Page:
Proc glimmix data=orplay;
    class trmt; 
    model score = trmt / dist=multi link=cumlogit oddsratio(diff=all) solution;
¬† ¬† title “Results for Score – a multinomial outcome measure”;¬†
¬† ¬† estimate “score 1: Treatment A” intercept 1 0 0 0 trmt 1 0 0 0 /ilink;
¬† ¬† estimate “score 1,2: Treatment A” intercept 0 1 0 0 trmt 1 0 0 0 /ilink;
¬† ¬† estimate “score 1,2,3: Treatment A” intercept 0 0 1 0 trmt 1 0 0 0 /ilink;
¬† ¬† estimate “score 1,2,3,4: Treatment A” intercept 0 0 0 1 trmt 1 0 0 0 /ilink;
¬† ¬† estimate “score 1: Treatment B” intercept 1 0 0 0 trmt 0 1 0 0 /ilink;
¬† ¬† estimate “score 1,2: Treatment B” intercept 0 1 0 0 trmt 0 1 0 0 /ilink;
¬† ¬† estimate “score 1,2,3: Treatment B” intercept 0 0 1 0 trmt 0 1 0 0 /ilink;
¬† ¬† estimate “score 1,2,3,4: Treatment B” intercept 0 0 0 1 trmt 0 1 0 0 /ilink;
¬† ¬† estimate “score 1: Treatment C” intercept 1 0 0 0 trmt 0 0 1 0 /ilink;
¬† ¬† estimate “score 1,2: Treatment C” intercept 0 1 0 0 trmt 0 0 1 0 /ilink;
¬† ¬† estimate “score 1,2,3: Treatment C” intercept 0 0 1 0 trmt 0 0 1 0 /ilink;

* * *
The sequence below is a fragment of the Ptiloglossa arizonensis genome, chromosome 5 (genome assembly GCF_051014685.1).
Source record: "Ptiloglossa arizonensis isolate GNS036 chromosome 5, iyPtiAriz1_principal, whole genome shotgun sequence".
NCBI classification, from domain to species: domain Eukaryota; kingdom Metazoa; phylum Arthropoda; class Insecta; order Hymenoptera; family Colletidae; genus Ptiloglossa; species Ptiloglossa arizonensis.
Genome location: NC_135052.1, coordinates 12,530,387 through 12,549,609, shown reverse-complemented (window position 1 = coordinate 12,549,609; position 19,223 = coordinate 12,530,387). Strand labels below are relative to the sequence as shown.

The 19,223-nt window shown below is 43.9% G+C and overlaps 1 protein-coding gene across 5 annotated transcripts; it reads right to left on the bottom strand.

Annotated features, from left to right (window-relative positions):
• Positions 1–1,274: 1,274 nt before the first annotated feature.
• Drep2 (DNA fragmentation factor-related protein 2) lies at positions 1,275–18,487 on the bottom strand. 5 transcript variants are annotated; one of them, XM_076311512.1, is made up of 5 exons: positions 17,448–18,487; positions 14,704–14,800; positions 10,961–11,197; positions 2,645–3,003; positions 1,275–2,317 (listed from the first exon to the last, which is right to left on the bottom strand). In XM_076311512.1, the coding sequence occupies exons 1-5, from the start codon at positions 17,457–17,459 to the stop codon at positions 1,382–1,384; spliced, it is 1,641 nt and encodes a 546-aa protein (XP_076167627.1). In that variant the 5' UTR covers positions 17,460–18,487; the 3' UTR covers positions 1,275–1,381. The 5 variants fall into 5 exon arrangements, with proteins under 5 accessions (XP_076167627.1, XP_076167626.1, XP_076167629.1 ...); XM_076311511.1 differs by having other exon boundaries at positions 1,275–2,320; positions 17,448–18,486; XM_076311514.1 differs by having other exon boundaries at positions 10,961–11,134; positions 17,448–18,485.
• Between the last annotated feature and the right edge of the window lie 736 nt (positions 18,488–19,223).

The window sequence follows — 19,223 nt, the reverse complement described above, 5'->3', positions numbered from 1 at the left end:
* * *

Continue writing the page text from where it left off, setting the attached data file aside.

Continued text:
¬† ¬† estimate “score 1,2,3,4: Treatment C” intercept 0 0 0 1 trmt 0 0 1 0 /ilink;
¬† ¬† estimate “score 1: Treatment D” intercept 1 0 0 0 trmt 0 0 0 1 /ilink;
¬† ¬† estimate “score 1,2: Treatment D” intercept 0 1 0 0 trmt 0 0 0 1 /ilink;
¬† ¬† estimate “score 1,2,3: Treatment D” intercept 0 0 1 0 trmt 0 0 0 1 /ilink;
¬† ¬† estimate “score 1,2,3,4: Treatment D” intercept 0 0 0 1 trmt 0 0 0 1 /ilink;
Run;

Notice the changes in the MODEL statement from the example listed above?¬† We have a distribution listed as multi(nomial) and we are using the cumlogit link.¬† I have also included the oddsratio(diff=all) and solution options – just as we did above.¬† I’ll talk about all those estimate statements after we review how to read the odds ratios.

If you go back to review the PDF results file from above or here¬†– please scroll down to the last analysis titled ” Results for Score – a multinomial ordinal measure”.

First thing to note is the information listed on the Response Profile Table:

Response Profile Table